Eighth Regiment Connecticut Volunteers
Company A, Inc.
150th Anniversary Antietam
Connecticut Civil War Commemoration Committee
September 21-23, 2012
East Hartford, Connecticut
September 30, 1862
This being the 150th anniversary cycle, and the state of Connecticut dedicated to the history of our fathers, we were invited to Wickahm Park, East Hartford, to honor our heros and patriots.
It was getting dark on Friday when I arrived, and the weather was not cooperating. By the time I pulled in around dark, the rain was coming in spades. The lots were closed, and every man was from himself. I sat in the wagon until I could not bear it. I crossed the fields to the camps and found a smiling wet Sgt. Pyro. He had himself well ensconsed, tent up, wood ready, and head gear on for rain. I immediately got the will to go and set up my camp, and join the fray.
Over the coming hours, the rain contined, but the boys kept rolling in. Soon we had a complete hoard of nutty soldiers ready for any event. And we hunkered down that evening, and were blessed for the effort with the next morning.
Come Saturday, all was well. The sun came out, the ground started to dry, and the army was ready. We had a few meetings at headquarters, and the event was ready to roll.
The New England Brigade was formed and marched to the parade ground. There, the battalion was formed for dress parade and pass in review for the honors to our fallen brother, Willi Runk. His family was the honored reviewers, and it was indeed a touching moment for us all.
We were formed in line of battle, and marched up to the crest of the hill. It was a wonderful view of the surrounding country and the downtown. We were sent off through the woods to the right, and were to ready ourselves for the attack on the Sunken Road, of Bloddy Lane at Antietam. I had the honor of leading the Connecticut contingent in the role of the Fourteenth Connecticut Volunteers, and we executed our part with all accuracy and respect possible. We attacked towards the Bloody lane, and were pinned in place, and covered the advance ot those to our left. All was well, and the vision was sublime.
We marched back to the camp and enjoyed the public and our families and friends.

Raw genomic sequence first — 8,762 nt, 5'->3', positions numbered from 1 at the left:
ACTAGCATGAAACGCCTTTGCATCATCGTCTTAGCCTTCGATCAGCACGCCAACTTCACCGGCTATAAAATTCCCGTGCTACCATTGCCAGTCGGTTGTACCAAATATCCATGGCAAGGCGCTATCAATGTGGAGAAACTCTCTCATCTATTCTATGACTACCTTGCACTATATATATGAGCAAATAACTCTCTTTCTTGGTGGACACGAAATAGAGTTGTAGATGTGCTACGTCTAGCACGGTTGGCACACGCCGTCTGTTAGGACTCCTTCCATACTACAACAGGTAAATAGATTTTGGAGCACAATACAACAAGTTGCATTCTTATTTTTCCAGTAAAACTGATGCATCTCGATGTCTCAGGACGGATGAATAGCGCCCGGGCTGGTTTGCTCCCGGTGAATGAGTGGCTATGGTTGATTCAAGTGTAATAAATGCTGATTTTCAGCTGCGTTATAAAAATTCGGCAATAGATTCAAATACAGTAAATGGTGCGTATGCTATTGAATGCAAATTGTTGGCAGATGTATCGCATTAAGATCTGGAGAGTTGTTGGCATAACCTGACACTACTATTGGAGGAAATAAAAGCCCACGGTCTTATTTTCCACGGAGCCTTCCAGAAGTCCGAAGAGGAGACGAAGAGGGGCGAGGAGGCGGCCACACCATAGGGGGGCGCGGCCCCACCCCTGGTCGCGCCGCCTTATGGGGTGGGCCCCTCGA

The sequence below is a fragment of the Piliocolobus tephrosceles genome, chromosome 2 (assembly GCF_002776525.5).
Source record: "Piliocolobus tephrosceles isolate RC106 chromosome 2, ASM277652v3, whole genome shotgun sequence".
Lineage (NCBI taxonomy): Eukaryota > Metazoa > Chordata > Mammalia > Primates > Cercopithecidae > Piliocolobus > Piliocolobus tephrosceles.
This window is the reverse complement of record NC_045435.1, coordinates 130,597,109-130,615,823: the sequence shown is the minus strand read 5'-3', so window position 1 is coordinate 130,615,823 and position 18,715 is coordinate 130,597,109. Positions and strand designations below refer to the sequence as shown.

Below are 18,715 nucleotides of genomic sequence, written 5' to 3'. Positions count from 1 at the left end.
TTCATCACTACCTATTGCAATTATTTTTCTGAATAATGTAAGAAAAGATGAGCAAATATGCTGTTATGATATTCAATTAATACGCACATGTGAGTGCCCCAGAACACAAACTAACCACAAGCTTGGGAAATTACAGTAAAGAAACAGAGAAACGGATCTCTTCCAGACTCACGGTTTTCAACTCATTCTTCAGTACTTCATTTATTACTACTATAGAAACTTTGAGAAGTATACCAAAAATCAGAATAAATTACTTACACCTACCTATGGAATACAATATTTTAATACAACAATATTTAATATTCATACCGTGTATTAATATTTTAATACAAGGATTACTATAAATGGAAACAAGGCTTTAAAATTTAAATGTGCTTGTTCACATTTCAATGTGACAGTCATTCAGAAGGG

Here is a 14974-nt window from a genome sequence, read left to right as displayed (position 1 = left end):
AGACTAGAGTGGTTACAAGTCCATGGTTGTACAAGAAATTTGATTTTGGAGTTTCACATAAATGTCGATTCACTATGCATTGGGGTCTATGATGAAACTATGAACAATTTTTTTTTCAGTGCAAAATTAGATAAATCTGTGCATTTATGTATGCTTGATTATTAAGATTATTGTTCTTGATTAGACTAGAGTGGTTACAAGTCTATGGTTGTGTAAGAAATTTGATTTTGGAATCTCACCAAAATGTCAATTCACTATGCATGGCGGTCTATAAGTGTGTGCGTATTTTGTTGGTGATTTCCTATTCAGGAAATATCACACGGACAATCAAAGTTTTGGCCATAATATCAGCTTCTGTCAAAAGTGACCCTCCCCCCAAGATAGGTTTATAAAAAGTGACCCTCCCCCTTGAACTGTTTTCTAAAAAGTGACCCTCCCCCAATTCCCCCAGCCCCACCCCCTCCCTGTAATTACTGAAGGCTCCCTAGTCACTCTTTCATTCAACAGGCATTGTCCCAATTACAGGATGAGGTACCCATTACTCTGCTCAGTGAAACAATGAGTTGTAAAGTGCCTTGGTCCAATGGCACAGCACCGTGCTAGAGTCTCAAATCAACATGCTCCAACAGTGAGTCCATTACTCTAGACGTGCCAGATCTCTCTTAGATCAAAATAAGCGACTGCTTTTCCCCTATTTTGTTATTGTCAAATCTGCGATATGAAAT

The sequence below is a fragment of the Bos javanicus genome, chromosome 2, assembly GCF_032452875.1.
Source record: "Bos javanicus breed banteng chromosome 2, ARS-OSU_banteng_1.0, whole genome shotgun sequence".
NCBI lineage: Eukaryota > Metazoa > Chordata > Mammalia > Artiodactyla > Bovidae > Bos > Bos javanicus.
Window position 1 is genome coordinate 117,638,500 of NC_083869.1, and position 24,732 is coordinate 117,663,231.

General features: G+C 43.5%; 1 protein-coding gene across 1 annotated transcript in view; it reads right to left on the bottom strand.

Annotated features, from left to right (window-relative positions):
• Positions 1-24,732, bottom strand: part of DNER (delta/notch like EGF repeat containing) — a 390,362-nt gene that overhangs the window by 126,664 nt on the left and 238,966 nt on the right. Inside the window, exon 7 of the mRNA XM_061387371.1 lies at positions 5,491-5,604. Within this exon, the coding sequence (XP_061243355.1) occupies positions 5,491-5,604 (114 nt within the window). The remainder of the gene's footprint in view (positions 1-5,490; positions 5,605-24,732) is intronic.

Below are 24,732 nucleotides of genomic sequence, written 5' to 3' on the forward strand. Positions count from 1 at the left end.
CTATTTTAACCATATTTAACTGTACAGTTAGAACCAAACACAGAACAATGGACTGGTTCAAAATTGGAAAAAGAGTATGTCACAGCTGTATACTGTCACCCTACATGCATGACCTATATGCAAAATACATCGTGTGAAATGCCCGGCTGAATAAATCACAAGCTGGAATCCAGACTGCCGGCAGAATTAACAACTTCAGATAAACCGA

Saturday evening there was a nice gesture by the organizers that provided welcome refreshments. Once those were gone, we retired back to our camps and our tents for some welceome rest.
Sunday morning brought a massed march back to the top of the hill for a Connecticut ceremony and celebration of 1862 contributions from our troops. There was a long line of reenactors from left ot right, the Governor's Foot Guards, and the Connecticut National Guard. The speeches were appropriate, and several photographers recorded the moment for the state archives.
After the ceremonies, we returned to camp. We were once again formed and marched off to the east, where we resteed a time, as the sun appeared and made a nice warm day for the recreation of the battle of Fredericksburg. Once the time came, we were put into line, left and right wings, and were advance up the hills towards a terrible stone wall. There we attacked an entrenched enemy who were able to deliver upon us a severe fire. The results were horrible, and our ability to even live on the field of fire was near impossible. The Connecticut boys did their best, and were only spared by the end of the battle.
From there, we all breathed a sigh of relief for the 21st century, and marched bakc to camp, sounded the general, and headed off for homes. As soon as many of us got into the wagons, the skies opened once again on us with a vengence. It was truly remarkable that we were blessed with enough sun between coluds to make this event the Connecticut event of the year, and make it a successful event, for all that we have invested in it. Bully the Nutmeg boys !
Your humble servant,
E-Mail Us for More Information!
Eighth Regiment Connecticut Volunteers, Co.A, Inc.